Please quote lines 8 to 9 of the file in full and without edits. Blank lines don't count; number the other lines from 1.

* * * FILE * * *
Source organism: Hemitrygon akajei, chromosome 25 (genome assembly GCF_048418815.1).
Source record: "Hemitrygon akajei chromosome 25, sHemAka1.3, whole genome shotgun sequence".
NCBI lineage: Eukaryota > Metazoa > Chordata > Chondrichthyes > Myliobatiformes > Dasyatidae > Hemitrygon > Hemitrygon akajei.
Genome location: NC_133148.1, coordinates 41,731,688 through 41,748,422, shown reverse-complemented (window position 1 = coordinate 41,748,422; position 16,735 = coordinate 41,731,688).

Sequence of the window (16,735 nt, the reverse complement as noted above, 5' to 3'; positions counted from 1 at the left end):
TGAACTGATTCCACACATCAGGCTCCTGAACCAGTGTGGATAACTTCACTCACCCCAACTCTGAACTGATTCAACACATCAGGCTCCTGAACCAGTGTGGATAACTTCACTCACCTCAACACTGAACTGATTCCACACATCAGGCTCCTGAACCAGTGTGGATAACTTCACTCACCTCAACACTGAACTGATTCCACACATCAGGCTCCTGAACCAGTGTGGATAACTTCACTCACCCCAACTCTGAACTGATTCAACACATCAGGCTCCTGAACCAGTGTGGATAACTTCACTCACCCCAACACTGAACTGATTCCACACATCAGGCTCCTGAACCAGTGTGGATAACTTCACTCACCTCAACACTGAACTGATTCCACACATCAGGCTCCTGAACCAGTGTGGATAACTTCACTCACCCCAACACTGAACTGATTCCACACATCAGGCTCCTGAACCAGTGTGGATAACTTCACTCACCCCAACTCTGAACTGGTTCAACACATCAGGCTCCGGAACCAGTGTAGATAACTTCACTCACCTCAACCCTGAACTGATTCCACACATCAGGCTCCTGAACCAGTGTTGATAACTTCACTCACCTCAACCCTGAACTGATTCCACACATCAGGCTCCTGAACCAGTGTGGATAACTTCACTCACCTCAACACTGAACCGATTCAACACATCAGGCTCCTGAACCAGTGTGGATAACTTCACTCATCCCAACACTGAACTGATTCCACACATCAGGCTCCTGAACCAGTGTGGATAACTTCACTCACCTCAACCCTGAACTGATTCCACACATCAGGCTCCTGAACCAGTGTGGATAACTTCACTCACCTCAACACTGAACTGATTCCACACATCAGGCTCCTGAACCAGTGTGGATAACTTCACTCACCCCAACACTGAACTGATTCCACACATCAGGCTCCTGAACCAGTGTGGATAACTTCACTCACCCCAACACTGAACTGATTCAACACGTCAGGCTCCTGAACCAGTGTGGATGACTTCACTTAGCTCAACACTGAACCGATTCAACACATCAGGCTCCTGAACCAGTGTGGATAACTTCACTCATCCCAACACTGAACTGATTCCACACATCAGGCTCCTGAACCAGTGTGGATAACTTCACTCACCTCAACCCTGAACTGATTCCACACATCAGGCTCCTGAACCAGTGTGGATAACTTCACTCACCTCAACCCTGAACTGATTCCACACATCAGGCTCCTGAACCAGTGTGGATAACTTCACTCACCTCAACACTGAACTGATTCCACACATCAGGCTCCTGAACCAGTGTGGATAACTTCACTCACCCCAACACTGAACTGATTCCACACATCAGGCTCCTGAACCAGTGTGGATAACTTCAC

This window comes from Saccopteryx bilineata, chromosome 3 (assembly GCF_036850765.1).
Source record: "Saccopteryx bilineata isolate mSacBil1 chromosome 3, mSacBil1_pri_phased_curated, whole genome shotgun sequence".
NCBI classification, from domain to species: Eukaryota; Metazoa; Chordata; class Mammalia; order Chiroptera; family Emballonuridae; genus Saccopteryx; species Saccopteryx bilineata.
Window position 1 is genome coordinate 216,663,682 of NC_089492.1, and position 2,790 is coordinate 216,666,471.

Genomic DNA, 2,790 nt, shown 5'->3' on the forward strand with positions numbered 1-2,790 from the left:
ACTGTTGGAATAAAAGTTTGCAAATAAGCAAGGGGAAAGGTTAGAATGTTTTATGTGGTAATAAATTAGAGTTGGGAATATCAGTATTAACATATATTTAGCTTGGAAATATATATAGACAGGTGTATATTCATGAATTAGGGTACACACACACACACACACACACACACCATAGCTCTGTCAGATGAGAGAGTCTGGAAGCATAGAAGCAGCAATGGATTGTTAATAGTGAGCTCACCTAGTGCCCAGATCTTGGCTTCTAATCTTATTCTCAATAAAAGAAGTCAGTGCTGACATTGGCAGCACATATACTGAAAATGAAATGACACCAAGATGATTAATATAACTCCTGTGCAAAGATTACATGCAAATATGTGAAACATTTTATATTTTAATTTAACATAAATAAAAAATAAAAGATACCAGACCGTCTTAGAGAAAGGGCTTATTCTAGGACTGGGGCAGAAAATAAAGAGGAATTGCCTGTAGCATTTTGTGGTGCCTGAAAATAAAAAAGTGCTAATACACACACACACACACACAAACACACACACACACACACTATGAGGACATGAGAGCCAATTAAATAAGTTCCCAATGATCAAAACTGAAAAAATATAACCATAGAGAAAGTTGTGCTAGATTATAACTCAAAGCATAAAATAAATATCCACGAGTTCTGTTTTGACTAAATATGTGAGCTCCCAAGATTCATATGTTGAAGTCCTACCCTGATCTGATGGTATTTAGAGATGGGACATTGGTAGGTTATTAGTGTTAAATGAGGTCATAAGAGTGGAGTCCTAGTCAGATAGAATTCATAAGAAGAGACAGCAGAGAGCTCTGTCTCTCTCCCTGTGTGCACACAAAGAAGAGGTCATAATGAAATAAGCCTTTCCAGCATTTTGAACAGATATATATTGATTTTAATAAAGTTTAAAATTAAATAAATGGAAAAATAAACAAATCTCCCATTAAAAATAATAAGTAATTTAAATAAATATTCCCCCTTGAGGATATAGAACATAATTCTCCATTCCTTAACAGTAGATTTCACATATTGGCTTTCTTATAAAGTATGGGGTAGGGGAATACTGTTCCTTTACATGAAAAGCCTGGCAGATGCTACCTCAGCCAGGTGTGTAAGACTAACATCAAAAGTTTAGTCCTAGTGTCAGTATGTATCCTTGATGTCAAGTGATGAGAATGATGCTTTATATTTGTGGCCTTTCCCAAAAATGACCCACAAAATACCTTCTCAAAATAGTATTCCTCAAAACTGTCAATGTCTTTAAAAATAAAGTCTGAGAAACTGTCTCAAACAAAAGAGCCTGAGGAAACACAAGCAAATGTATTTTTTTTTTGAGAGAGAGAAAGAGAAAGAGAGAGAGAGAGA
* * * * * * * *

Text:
Source record: "Saccopteryx bilineata isolate mSacBil1 chromosome 3, mSacBil1_pri_phased_curated, whole genome shotgun sequence".
NCBI classification, from domain to species: Eukaryota; Metazoa; Chordata; class Mammalia; order Chiroptera; family Emballonuridae; genus Saccopteryx; species Saccopteryx bilineata.